Purpose: The purpose of this study was to investigate the time-zero biomechanical properties (stiffness, displacement, and load at failure) of bone-patellar tendon-bone (BTB) grafts used for anterior cruciate ligament (ACL) reconstruction with and without suture tape augmentation as a means to determine the potential clinical benefit of this technique. Methods: Eight juvenile porcine knees underwent ACL reconstruction with a human cadaveric BTB graft (control). These were compared to 8 juvenile porcine knees that underwent ACL reconstruction with a BTB graft augmented with suture tape. All knees underwent biomechanical testing utilizing a dynamic tensile testing machine. Cyclic loading between 50-250N was performed for 500 cycles at 1 Hz to simulate in vivo ACL loads during the early rehabilitation phase. The grafts were displaced during load-at-failure tensile testing at 20 mm/min. Differences in graft displacement, stiffness, and load at failure for the control and suture tape augmented groups were compared with the Student t-test with a significance level of P < .05. Results: There was no difference in graft displacement between the 2 groups. A 104% higher postcyclic stiffness was noted in the augmented group compared to the controls (augmentation: 261 ± 76 N/mm versus control 128 ± 28 N/mm, P = .002). The mean ultimate load at failure was 57% higher in the augmented group compared to controls (744 ± 219 N vs postcyclic 473 ± 169 N, respectively [P = .015]). There was no difference in mode of failure between the control knees and those augmented with suture tape, with approximately half failing from pull off of the tendon from the bone plug and half with pull out of the bone plug from the tunnel. Conclusion: Independent suture tape augmentation of a BTB ACL reconstruction grafts was associated with a 104% increase in graft stiffness and a 57% increase in load at failure compared to nonaugmented BTB grafts. Clinical Relevance: In vivo suture tape augmentation of a BTB ACL reconstruction increases graft construct strength and stiffness, which may reduce graft failure in the clinical setting.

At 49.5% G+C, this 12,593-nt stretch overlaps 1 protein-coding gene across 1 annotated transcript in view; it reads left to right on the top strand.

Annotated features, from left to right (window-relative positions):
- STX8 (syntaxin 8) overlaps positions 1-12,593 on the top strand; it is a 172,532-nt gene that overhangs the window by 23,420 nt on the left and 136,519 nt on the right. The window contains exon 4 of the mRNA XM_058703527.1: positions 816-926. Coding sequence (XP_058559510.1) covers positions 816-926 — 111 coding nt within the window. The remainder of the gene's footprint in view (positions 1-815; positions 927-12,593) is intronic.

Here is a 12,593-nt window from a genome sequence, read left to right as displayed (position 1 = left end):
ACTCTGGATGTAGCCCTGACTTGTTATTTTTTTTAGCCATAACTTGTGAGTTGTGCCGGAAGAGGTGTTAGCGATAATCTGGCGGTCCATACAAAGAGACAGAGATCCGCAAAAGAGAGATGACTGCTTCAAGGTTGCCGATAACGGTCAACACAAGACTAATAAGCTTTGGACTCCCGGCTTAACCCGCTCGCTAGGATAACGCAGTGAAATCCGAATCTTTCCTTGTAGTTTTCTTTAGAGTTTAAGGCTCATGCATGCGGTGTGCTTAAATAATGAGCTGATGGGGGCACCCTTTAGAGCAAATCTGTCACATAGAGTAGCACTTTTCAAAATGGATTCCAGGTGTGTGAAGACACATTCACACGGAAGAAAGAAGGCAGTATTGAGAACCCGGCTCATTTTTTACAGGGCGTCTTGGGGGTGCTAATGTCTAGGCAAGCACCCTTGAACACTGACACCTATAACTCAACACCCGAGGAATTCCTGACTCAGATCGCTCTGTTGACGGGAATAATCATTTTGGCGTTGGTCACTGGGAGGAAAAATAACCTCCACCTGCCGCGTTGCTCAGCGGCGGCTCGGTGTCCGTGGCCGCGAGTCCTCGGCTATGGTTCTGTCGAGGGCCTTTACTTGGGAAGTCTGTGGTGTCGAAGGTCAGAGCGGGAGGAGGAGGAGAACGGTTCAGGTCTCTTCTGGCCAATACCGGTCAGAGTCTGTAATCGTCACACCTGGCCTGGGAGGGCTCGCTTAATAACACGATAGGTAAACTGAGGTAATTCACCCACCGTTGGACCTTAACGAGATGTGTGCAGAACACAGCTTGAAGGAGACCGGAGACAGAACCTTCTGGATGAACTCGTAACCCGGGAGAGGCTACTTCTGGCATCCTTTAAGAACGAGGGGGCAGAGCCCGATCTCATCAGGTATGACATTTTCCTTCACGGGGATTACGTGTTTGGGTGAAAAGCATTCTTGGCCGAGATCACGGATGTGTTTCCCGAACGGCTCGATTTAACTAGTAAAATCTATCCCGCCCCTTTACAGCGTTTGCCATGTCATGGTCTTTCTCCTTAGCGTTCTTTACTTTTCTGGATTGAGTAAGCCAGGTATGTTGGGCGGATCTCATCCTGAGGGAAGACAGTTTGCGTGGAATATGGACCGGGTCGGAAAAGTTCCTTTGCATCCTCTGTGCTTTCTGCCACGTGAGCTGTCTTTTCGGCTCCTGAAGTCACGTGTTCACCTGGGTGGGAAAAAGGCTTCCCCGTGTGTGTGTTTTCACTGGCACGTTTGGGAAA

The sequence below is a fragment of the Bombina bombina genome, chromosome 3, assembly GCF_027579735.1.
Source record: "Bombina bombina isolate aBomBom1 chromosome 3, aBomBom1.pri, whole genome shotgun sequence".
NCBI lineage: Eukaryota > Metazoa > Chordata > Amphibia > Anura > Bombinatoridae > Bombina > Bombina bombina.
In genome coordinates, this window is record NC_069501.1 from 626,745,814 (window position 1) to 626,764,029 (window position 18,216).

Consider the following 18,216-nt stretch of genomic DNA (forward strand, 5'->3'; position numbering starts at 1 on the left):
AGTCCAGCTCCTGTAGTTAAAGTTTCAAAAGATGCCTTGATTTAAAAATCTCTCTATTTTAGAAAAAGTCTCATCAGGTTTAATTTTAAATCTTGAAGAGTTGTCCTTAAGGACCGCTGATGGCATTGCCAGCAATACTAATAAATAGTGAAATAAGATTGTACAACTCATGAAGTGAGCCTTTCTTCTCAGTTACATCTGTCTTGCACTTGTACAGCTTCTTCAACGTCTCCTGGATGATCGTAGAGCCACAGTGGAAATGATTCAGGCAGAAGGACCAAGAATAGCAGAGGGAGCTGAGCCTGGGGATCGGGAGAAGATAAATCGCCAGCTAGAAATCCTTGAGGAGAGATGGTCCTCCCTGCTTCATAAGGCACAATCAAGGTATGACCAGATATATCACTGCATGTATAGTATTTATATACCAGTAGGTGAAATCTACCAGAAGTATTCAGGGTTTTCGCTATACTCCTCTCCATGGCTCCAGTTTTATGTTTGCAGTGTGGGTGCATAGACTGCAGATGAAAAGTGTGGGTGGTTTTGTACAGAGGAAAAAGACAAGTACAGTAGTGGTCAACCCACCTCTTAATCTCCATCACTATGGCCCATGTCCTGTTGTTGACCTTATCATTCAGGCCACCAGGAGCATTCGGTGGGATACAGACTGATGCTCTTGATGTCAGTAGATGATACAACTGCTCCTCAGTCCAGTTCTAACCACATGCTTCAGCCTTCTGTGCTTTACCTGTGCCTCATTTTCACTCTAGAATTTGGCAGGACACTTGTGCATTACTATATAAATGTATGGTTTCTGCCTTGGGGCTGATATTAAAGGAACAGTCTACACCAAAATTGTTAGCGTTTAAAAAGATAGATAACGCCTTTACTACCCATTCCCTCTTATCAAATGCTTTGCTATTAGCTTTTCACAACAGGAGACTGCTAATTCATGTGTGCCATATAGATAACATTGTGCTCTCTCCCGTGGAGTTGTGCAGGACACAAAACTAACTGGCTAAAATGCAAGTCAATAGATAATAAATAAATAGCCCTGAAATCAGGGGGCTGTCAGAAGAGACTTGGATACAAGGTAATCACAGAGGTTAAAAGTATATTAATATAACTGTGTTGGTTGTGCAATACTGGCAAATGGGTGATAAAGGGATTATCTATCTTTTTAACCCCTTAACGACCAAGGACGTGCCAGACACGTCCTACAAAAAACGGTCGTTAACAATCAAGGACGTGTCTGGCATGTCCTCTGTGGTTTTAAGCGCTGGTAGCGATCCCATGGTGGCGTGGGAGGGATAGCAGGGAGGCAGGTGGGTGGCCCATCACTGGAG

|Number of pages||9|
|Journal||Arthroscopy - Journal of Arthroscopic and Related Surgery|
|State||Published - Nov 2021|